The Effect of COVID19 on the Youth
Child Welfare SA Port Shepstone (CWPS) is dedicated to protecting and nurturing children within their family units in 22, predominantly rural, areas. The public benefit organisation promotes an awareness of social ills, initiates the relevant remedies and strives to ease economic inequality.
“As an NPO we are no strangers to challenges,” explains Karin Holtzhausen, Administrative Manager for CWPS. “Resources are always a concern and we rely mainly on fundraising initiatives, the generous support of community members, both private and corporate, and the crucial aid of organisations such as the Community Chest Durban to keep us functional.”
“The onset of the pandemic did, however, aggravate the situation,’’ continues Karin. “We could not host fundraising events and donations and sponsorships were vastly affected. Many businesses were negatively impacted by the restrictions and had to cut or cancel their expenditure and social responsibility budgets.’’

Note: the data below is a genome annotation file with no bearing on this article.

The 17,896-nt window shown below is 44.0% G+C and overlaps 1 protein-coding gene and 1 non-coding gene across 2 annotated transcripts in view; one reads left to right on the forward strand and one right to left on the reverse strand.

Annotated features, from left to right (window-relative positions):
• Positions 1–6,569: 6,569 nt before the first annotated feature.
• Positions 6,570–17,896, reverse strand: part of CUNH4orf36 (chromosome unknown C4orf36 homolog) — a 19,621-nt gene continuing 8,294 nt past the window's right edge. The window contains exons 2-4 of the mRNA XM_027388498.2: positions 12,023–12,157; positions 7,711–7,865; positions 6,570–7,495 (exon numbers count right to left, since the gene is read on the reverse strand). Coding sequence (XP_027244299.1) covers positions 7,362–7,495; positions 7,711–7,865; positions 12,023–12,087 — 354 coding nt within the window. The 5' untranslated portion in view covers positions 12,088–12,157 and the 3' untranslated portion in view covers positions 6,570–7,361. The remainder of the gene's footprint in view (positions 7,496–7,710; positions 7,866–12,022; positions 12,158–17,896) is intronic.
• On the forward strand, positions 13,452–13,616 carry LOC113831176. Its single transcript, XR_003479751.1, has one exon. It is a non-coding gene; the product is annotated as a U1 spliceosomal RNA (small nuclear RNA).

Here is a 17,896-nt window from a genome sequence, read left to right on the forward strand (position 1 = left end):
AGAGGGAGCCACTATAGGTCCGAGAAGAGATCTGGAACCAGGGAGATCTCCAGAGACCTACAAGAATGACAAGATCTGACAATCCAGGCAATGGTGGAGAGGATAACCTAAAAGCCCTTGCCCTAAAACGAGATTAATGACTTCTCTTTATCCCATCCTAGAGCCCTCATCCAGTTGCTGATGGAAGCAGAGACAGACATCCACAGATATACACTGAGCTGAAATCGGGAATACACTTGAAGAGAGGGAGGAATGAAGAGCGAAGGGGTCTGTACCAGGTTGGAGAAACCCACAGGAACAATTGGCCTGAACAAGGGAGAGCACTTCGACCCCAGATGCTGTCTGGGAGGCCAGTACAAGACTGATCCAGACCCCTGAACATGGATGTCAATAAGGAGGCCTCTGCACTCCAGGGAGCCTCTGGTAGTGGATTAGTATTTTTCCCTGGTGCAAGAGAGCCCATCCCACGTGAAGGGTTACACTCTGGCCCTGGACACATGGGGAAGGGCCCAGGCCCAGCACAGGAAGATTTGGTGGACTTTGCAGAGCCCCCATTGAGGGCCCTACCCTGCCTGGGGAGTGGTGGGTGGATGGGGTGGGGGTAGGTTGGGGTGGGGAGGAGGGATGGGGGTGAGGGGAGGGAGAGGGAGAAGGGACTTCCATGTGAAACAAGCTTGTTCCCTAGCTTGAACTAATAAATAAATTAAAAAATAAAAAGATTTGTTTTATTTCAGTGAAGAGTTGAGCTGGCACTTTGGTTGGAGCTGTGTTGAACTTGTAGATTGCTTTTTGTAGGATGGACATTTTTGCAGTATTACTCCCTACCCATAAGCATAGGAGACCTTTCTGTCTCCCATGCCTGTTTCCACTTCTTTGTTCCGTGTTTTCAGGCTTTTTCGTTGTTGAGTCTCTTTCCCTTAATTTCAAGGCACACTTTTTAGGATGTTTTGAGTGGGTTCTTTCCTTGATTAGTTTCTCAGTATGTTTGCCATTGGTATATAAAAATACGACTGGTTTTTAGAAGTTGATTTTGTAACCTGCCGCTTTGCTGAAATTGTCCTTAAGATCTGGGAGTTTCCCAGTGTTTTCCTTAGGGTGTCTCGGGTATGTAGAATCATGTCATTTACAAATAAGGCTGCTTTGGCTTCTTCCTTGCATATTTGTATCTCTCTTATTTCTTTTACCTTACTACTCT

“Job losses soon caused a considerable increase in the demand for social relief but to counter these consequences, a handful of businesses and organisations still capable of providing support, rallied to our aid. Our beneficiaries did not go hungry, but the cancellation of our education programmes has left a gap in learning and skills development in our community, which we need to make up.’’
“Our educational programmes were largely compromised because, when schools re-opened, peripheral parties were not permitted to enter the premises. Most of our programmes and projects were suspended or had to be modified and opportunities to obtain vital life skills were lost.”
“I must commend our social workers and their absolute devotion to our beneficiaries. When programmes failed due to poor attendance, the team took to the field work and home visits intensified.”
“I do believe we were able to mitigate any lasting effects and we will be here to cushion the fallout. We will continue to fight the good fight as long as we are standing!” concludes Karin.